Why I Refrain from calling my Students Smart

We all want our students and own children to acquire the necessary skills and knowledge in order for them to do well in life. In schools and at home, clever kids are praised whenever they achieve and/ or complete a task, like their home works. Often, these children’s parents and teachers exclaim ‘well done! You are really smart!’. While noticing and praising children’s achievements isa good thing, I would argue that praising their intelligence levels is not a good thing.

Some people, mostly in Western countries hold the belief that we are either born smart or dull, and that our levels of intelligence are fixed throughout our lives (Willingham, 2009). In turn, these people may instil this belief onto their children and as a result, we will have a generation of people who believe that they cannot do anything about their intelligence. This is dangerous as children may think that success will come easy if you are smart. Conversely, if you are working hard, it means that you are not smart enough. If this belief is reinforced in the classroom, students may believe that if they do not understand a concept or fail an exam, it automatically means that they are dumb.

There are a number of research findings including that of Dickens (2008), which strongly suggests that genetics play a huge role in general intelligence. I too, believe that our intelligence levels are different from one another, but I strongly believe that intelligence can be sustained or changed through hard work. This is the basis of my main argument presented earlier.

Changing our Beliefs
We must understand that intelligence levels are not constant and they change constantly throughout our lives. Our beliefs about intelligence matters immensely. Just imagine for a minute that you have been given a job as a teacher and that you can select your own students. You can either have students who believe that intelligence is fixed and are all concerned about whether they appear intelligent or not. This group will always choose the easy tasks to appear intelligent, and would make excuses why they cannot (or do not want to) do harder ones. The other group on the other hand, believes that intelligence is malleable and results depend on hard work. They all choose more challenging tasks, try to overcome failures and persist through hard tasks. It is easy to imagine that you would rather have a room full of students from the second group than the first one.

Children come with their own sets of beliefs about intelligence and effort, and it is quite exhausting to explain all the factors that influence their beliefs (I may write about them in the future). But one of the most significant factors is the way children are praised.

What can we do instead?
I argue that an effective way of praising children is to notice and praise children’s efforts. Effort is a lot easier to understand compared to intelligence levels. It is easier to show them what hard work looks like. One may argue that there are concrete examples of people displaying high levels of intelligence, but a closer look would reveal that intelligence alone cannot sustain success. Hard work and perseverance on the other hand, can.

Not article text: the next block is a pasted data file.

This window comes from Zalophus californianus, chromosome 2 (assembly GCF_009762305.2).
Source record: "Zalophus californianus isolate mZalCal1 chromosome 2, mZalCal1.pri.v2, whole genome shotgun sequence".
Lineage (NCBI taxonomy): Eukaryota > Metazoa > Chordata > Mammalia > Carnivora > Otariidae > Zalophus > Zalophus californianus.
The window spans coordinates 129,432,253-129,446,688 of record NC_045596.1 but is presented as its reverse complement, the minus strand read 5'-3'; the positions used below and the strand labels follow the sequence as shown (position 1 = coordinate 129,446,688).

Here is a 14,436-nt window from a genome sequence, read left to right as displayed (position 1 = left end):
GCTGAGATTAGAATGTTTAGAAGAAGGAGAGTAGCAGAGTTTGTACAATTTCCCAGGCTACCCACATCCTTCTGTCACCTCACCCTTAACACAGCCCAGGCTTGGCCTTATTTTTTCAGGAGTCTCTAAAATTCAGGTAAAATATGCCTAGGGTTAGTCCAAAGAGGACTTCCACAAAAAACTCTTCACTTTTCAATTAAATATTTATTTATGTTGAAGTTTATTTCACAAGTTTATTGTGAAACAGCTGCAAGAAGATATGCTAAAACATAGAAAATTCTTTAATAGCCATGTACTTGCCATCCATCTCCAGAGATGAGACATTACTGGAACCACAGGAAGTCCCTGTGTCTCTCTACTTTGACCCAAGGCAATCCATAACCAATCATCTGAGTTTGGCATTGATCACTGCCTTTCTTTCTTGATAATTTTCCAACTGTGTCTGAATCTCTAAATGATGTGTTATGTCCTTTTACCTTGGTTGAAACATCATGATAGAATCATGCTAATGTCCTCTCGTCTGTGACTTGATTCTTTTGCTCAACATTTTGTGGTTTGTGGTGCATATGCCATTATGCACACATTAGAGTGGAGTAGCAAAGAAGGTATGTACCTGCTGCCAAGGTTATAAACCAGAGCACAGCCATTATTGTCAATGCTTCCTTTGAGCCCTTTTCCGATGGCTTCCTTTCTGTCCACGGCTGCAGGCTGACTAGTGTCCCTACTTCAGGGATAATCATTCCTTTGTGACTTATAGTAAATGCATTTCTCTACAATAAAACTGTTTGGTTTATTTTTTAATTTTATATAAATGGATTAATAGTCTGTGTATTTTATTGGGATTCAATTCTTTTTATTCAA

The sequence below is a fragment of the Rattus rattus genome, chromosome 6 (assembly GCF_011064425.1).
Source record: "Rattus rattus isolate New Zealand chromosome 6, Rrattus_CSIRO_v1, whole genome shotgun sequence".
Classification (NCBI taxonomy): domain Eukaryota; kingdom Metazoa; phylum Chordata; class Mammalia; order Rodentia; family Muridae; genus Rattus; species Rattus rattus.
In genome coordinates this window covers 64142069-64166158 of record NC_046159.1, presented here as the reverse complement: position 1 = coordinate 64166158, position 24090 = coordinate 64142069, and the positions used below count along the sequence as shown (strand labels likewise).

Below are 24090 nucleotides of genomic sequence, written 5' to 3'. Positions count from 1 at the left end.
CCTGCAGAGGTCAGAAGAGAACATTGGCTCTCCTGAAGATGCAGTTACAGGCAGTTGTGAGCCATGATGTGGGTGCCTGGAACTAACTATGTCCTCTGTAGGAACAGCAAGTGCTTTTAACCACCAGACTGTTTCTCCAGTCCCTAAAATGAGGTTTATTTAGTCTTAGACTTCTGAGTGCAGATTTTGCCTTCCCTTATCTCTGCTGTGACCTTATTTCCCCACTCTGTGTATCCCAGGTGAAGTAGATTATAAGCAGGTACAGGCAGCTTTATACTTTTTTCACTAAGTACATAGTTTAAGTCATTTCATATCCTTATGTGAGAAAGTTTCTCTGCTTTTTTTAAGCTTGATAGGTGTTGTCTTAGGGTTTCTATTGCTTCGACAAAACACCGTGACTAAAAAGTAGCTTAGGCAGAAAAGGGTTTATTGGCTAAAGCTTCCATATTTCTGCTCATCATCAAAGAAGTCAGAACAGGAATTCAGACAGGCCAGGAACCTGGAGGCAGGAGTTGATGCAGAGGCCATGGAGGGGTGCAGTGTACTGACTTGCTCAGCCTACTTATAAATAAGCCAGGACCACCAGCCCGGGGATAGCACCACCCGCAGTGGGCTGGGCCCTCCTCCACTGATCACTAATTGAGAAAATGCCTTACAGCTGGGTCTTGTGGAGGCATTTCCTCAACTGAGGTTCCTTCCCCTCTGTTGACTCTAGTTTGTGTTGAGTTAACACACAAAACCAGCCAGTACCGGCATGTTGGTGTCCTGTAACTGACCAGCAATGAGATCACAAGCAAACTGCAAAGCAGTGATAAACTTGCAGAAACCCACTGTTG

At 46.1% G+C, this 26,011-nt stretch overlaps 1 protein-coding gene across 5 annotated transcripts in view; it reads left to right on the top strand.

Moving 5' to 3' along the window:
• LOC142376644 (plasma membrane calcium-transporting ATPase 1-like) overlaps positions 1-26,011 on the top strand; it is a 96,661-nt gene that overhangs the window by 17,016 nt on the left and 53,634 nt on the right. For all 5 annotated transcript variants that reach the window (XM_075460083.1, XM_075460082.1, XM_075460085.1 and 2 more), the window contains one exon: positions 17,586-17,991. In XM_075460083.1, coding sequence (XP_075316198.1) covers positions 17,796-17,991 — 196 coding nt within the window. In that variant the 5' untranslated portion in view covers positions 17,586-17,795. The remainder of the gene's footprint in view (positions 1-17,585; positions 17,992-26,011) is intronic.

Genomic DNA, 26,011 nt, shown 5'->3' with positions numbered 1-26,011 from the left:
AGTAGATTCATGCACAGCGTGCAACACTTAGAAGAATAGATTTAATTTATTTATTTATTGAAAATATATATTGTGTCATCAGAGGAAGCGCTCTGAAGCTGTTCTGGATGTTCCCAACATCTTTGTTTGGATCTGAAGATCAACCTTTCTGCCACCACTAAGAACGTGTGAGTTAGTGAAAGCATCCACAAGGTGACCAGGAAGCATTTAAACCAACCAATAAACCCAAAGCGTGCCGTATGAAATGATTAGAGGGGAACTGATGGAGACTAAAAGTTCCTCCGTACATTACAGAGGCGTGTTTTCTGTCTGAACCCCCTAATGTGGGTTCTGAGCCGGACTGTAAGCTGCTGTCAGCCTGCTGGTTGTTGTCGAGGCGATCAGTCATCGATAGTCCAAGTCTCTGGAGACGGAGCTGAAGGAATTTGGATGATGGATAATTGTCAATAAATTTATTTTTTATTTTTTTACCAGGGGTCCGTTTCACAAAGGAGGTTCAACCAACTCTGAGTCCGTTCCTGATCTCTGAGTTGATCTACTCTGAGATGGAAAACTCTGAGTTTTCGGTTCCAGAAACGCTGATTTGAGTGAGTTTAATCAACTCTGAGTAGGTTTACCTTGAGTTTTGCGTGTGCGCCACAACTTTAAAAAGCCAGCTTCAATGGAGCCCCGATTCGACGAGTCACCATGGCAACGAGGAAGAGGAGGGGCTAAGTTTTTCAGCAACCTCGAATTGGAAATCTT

Emphasise that working hard and trying their best is very important. This gives room for improvement as they will realise – through your explanations – that they may have achieved a reasonably high mark this time, but this is due to their effort levels. Conversely, if they have not done well, it is also due to their lack of effort, which could be changed. It gives them the sense of control that they may not have if they are given praise based on their intelligence.

A study conducted by Mueller and Dweck (1998) has shown that methods of praise have short-term effects on students’ beliefs about intelligence. They asked fifth graders to complete a set of problems- first of which is easy enough for all of them to get it right. All of the participants were told, ‘Wow, your did very well on these problems. You got (number of problems) right! That’s a really high score.’ Next, the participants were split into two groups. One was told, ‘You must be smart at these problems’, whilst the other was told, ‘You must have worked hard at these problems’. It was found that those in the second group were more likely to describe intelligence as malleable. This suggests that even a minor difference in methods of praise can have a short-term effect on children’s views about intelligence.

Copying the above style of praising in the classroom allows us to tell the children that their successes are due to what they do (hard work) and not because of who they are (level of intelligence).

References:
Dickens, W. T. (2008). Cognitive ability. In S. Durlauf & L. E. Blume (Eds.). The new Palgrave dictionary of economics. New York: Palgrave Macmillan. A brief and understandable overview of how to reconcile apparently large genetic effects and large environmental effects on intelligence.

Mueller, C. M. & Dweck, C. S. (1998). Praise for intelligence can undermine children’s motivation and performance. Journal of Personality and Social Psychology, 75, 33-52.

Willingham, D. T. (2008). Why don’t students like school? San Francisco: Wiley.

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